The wreck of the Delaware

4 September 1863

Deleware crew rescue (Alexander Turnbull Library, 1/1-002018-G)

After leaving Nelson for Napier, the newly built brig Delaware ran into bad weather. It was wrecked on rocks in a bay between Grahams Point and Pepin Island, about 30 km north-east of Nelson, that is now known as Delaware Bay. Accounts of the incident often focus on the heroism of Hūria Mātenga, the only woman among five local Māori who helped the crew get ashore. 

The Delaware left Nelson on the morning of Thursday 3 September in a light easterly wind, but was struck by gale-force winds and heavy rain overnight. By morning the vessel had lost its jib and was in the lee of Pepin Island. Shortly after Captain Robert Baldwin decided to let go the anchor, the windlass broke. The second anchor was then let go, but the vessel continued drifting. Baldwin attempted to run the Delaware ashore, but it struck rocks about 200 m from safety.

At this point the first mate, Henry Squirrel, attempted to swim ashore with a lead line that could be used to haul in a stronger cable along which the crew could scramble to shore. Unfortunately, he struck rocks when he dropped from the rigging into the sea. The crew managed to haul him back on board but he was barely conscious and they decided he was dying.

By this time local Māori had seen that the ship was in difficulties and hurried to the scene. One or more of them swam out to some rocks closer to the wreck and caught the lead line when it was thrown to them. They then hauled the stronger cable to shore and anchored it to a large rock. In rough conditions Hūria Mātenga (Ngāti Tama, Te Ati Awa and Ngāti Toa), her husband Hemi, and another member of the party, Ropata, went into the water repeatedly to help the crewmen who were crawling along the cable. Hūria’s brother, Eraia, tried to keep the cable off the rocks, while Kerei lit a fire and took care of the men as they arrived on shore.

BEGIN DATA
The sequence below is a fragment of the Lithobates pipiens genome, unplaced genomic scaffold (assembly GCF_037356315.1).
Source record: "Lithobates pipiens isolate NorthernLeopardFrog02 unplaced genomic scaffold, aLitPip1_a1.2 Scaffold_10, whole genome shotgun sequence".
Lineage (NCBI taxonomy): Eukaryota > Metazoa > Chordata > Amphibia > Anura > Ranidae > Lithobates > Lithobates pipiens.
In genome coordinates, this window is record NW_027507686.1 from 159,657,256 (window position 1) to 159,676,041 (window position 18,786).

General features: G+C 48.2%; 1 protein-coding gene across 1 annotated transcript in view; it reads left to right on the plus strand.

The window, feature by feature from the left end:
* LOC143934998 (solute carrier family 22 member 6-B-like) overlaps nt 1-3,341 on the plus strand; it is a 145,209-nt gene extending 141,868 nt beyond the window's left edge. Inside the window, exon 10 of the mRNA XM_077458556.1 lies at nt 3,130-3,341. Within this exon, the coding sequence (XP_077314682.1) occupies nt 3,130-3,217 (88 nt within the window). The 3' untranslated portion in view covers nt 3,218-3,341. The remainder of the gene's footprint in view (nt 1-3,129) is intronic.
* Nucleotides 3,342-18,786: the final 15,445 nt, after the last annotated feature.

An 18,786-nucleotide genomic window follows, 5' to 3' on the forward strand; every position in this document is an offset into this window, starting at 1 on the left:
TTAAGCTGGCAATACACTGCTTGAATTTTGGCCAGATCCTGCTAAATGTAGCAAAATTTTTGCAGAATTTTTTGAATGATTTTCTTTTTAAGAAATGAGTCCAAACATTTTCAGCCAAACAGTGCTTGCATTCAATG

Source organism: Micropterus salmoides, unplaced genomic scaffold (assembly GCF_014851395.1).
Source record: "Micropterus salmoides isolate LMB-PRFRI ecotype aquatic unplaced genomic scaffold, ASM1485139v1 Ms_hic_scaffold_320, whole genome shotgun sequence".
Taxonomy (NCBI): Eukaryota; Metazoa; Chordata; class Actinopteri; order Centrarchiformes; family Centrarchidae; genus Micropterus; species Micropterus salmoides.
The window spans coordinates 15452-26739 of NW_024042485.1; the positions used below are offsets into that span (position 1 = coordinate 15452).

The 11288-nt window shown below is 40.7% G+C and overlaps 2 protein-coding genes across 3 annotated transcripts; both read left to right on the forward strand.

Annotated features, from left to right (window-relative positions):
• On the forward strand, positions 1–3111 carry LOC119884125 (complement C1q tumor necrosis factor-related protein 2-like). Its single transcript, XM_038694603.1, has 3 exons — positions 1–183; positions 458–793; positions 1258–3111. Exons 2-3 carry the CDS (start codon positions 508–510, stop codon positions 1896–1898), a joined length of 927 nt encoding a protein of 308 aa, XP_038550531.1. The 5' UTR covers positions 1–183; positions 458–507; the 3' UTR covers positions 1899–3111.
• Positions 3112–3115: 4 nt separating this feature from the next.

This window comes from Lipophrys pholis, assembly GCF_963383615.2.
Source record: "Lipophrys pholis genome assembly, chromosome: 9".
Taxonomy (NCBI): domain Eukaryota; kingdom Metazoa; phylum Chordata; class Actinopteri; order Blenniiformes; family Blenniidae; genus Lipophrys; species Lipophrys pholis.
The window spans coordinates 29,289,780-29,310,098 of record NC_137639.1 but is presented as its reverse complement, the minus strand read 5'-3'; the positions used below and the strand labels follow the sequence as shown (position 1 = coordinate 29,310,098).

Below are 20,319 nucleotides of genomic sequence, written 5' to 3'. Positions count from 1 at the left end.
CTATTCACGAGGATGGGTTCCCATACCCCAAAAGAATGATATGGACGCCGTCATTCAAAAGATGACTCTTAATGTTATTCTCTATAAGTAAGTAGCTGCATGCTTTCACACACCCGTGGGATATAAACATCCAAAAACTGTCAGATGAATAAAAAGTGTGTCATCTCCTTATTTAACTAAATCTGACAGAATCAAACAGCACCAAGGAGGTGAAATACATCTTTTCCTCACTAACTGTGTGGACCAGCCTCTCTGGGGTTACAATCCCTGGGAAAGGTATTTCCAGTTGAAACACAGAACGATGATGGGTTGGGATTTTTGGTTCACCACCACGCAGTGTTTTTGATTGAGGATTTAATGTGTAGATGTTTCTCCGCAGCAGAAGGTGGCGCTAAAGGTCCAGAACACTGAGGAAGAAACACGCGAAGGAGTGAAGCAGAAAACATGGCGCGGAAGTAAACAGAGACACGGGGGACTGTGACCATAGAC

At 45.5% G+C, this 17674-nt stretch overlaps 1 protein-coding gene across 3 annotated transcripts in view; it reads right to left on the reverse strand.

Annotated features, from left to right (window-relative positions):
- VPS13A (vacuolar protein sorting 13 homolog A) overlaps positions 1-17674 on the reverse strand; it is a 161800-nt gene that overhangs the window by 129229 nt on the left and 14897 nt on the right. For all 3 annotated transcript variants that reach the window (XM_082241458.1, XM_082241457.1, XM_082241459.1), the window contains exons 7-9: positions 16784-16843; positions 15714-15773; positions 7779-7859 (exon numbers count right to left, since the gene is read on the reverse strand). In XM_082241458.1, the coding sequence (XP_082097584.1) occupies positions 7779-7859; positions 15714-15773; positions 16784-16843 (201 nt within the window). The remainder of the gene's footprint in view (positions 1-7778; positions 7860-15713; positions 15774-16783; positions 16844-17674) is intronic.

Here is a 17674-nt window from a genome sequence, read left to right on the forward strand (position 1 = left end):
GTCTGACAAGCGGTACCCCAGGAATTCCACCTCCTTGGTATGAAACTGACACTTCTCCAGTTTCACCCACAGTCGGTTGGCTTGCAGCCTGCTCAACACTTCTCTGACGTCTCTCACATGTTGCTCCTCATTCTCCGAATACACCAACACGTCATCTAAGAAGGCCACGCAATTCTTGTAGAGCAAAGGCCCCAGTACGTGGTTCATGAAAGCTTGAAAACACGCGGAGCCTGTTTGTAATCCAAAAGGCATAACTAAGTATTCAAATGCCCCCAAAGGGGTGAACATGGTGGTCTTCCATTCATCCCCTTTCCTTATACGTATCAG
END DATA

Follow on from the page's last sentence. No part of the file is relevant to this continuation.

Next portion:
All of the crew but Squirrel, the first mate who had put his life at risk, made it to safety. The crew and captain believed he was dead and left him behind when they abandoned the ship. But about two hours after the captain - the last to leave - arrived safely on shore, Squirrel appeared on the deck of the ship and called for help. By this time the strong cable had been carried away. The crew told him to lash himself to the rigging until the tide fell, but he was washed overboard. The inquest found that Squirrel’s death was a case of accidental drowning. The crew and the only passenger, Henry Skeet, defended the captain’s judgement that Squirrel had died. One crew member recalled:

We shouted to the Captain that the hawser was parting, and still he waited to save the mate. He said, when he landed, that he lifted the mate’s eyelids, and fancied that he was dead. From the state in which I saw the deceased, after he had been in the water, I think it would have been impossible to get him ashore.

At the inquest crew members also pointed out that they would have all died without the efforts of Hūria and the men. In recognition of their bravery, and to encourage others to undertake such acts, the party were presented with watches at a ceremony on 4 November 1863. The address read to Hūria at this event noted that her name and deed would ‘find [a] place in local history’.